Top 6 Kitchen Layouts(page 1 of 2)

Learn about different layouts, like L-shaped, one-wall and galley kitchens, and download templates for your renovation.

Kitchen and Island Photo Credit: HDR Homes © Denver Parade of Homes Design by Wonderland Homes

The traditional work triangle that separates the sink, range and refrigerator has evolved into a more practical "work zone" concept.

"We have gone from the traditional kitchen, where one person prepared meals to a multi-purpose room and a multiple-cook room, and this evolution has changed us from looking at one work triangle to multiple triangles, or 'zones,'" says Mary Jo Peterson, principal, Mary Jo Peterson Inc. "With that in mind, we have to increase clearances and look at adding comfortable spaces in the kitchen."

Still, these tried-and-true kitchen layouts still apply to today's lifestyles—with modifications.


Basic Kitchen Layout Types

One-wall. Originally called the "Pullman kitchen," the one-wall kitchen layout is generally found in studio or loft spaces because it’s the ultimate space saver. Cabinets and appliances are fixed on a single wall. Most modern designs also include an island, which evolves the space into a sort of Galley style with a walk-through corridor. Download a sample floorplan.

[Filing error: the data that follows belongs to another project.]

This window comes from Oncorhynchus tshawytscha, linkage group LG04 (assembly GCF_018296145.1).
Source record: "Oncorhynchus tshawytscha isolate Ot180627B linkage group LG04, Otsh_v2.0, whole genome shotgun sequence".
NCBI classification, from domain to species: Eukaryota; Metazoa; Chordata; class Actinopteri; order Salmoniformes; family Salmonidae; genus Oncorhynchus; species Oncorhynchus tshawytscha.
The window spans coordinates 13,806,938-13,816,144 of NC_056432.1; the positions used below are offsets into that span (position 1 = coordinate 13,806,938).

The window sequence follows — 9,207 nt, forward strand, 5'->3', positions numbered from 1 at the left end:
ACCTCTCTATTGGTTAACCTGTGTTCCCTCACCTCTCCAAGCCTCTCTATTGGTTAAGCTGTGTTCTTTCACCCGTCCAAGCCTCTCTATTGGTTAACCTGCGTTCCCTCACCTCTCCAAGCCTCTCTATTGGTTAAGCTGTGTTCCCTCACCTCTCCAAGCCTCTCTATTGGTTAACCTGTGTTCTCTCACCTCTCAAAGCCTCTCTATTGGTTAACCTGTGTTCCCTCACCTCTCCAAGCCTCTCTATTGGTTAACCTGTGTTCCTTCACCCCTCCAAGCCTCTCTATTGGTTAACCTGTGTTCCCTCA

Galley. This efficient, “lean” layout is ideal for smaller spaces and one-cook kitchens. The galley kitchen, also called a walk-through kitchen, is characterized by two walls opposite of each other—or two parallel countertops with a walkway in between them. Galleys make the best use of every square inch of space, and there are no troublesome corner cabinets to configure, which can add to a cabinetry budget. Download a sample floorplan.


L-Shape. An L-shaped kitchen solves the problem of maximizing corner space, and it’s a smart design for small and medium sized kitchens. The versatile L-shaped kitchen consists of countertops on two adjoining walls that are perpendicular, forming an L. The “legs” of the L can be as long as you want, though keeping them less than 12 to 15 feet will allow you to efficiently use the space.

With an L-shaped layout, you’ll eliminate traffic: The kitchen will not become a thoroughfare because it’s just not logistically possible. Plus, you can easily add a dining space and multiple work zones to this layout. However, avoid this layout if your kitchen is large and can support other configurations, such as adding an island, or if multiple cooks will be using the space. Download a sample floorplan.



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